a flange formed proximate the proximal end of said elongate tubular member;
a plurality of ribs formed between the proximal end and the distal end of said tubular member;
a valve member disposed within the lumen of said tubular member; and
a delivery catheter having a proximal end, a distal end and a lumen therethrough, wherein the distal end is configured for removably retaining said tubular member.
15. The system of claim 14, wherein said delivery catheter further comprises a wye adapter secured to the proximal end of said delivery catheter.
16. The system of claim 15, wherein said delivery catheter further comprises a handle secured to a guide wire, wherein the guide wire is partially disposed within the lumen of said delivery catheter and the handle is disposed proximal the wye adapter.
17. The system of claim 16, wherein said delivery catheter further comprises a pusher button secured proximate the proximal end of the guide wire and configured to engage the proximal end of said tubular member.
18. A method for human female sterilization, the method comprising:
(i) inserting into a Fallopian tube of human female uterus an elongate tubular member having a proximal end and a distal end, the tubular member including,
(a) a lumen extending therethrough and in fluid communication with the proximal end and the distal end of the tubular member;
(b) a flange formed proximate the proximal end of the elongate tubular member;
(c) a plurality of ribs formed between the proximal end and the distal end of the tubular member; and
(d) a valve member disposed within the lumen of said tubular member.
19. The method of claim 18, further comprising the steps of:
(ii) placing the tubular member within a delivery catheter having a lumen;
(iii) placing the delivery catheter within the uterus; and
(iv) removing the tubular member from the delivery catheter and into the Fallopian tube.
20. The method of claim 19, wherein step (ii) further comprises the steps of:
inserting a guide wire into a Fallopian tube of the uterus; and
threading the tubular member and the delivery catheter over the guide wire.
21. The method of claim 20 wherein step (iv) further comprises the step of:
removing the guide wire from the tubular member.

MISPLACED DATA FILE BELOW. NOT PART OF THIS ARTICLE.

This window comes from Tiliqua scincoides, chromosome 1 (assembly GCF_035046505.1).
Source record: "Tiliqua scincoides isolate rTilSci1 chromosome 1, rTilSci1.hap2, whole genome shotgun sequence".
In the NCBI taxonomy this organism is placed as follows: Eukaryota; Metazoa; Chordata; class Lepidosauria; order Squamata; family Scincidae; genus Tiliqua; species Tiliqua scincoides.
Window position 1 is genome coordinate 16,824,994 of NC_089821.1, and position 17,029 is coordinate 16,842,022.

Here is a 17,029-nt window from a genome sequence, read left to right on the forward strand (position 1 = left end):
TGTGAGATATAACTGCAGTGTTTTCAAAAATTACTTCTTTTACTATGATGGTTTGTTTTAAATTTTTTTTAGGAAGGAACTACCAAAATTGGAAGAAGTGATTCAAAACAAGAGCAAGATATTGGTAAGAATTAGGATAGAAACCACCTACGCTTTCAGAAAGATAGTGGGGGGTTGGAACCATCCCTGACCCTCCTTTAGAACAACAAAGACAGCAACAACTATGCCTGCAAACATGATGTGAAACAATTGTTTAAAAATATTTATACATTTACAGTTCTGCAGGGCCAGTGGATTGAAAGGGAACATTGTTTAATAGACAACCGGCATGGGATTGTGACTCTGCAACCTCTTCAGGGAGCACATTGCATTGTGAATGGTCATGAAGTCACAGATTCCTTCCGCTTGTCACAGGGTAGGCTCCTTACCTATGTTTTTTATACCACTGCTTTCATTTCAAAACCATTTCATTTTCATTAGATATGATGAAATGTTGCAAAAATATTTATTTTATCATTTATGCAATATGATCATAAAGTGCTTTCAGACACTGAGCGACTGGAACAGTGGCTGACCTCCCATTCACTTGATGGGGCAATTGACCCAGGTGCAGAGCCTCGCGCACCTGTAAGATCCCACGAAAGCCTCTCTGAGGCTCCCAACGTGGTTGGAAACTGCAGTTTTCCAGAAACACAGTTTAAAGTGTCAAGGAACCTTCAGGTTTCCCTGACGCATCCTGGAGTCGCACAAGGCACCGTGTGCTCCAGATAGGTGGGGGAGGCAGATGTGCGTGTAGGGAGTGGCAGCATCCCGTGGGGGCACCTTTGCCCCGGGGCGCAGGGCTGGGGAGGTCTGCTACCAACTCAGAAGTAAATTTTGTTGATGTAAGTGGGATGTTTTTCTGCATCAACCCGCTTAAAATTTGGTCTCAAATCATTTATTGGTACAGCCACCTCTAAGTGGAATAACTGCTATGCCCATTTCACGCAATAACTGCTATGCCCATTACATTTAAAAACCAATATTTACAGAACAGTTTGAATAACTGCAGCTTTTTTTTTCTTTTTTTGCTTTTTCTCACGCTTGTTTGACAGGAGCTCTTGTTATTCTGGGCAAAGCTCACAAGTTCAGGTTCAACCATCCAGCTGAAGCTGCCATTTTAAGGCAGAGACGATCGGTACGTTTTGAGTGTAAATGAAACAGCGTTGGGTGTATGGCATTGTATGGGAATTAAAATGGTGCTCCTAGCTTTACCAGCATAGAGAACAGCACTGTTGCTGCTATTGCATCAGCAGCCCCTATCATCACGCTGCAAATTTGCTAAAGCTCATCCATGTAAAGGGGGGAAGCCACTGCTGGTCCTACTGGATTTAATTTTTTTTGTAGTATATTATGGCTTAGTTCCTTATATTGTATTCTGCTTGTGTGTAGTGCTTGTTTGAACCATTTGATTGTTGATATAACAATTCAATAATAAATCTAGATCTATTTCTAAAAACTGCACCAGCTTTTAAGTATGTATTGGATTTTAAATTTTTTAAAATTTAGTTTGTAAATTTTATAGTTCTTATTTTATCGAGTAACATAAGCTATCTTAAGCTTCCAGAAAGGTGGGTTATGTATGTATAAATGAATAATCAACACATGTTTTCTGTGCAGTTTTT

Description
BACKGROUND OF THE INVENTION

The present invention relates generally to an apparatus and method for female sterilization and more particularly to a system for occlusion of the Fallopian tubes of a human uterus having a tubular blockage device insertable with a catheter in which the blockage device is disposed prior to deployment. The following terms as used herein have the meaning given below:

"Endometrium" is that portion of the inner lining of the uterus to which an embryo normally attaches and is responsible for the menstrual cycles.

"Proximal" is that portion closest to the physician or furthest outside the patient.

"Distal" is that portion furthest from the physician or furthest inside the patient.

"Interstitial segment" is the portion of the Fallopian tube which is immediately distal to the opening of the tube into the uterine cavity.

"Isthmic segment" is the portion of the Fallopian tube which is distal to the interstitial segment.

"Fimbrial segment" is the portion of the Fallopian tube which is distal to the isthmic segment.

It has been widely recognized that the explosive growth in the world population, creates a serious problem for the future of our society. Thus, there is a need to develop a safe and effective contraceptive device and/or method. Although the surgical sterilization of women may be the most effective and widely used method of contraception known, current procedures, such as radical hysterectomy, is not always warranted or desirable. Consequently, a need exists for the development of a nonsurgical method for effecting sterilization which can be performed by a gynecologist within a non-hospital setting and which does not require extensive facilities or equipment.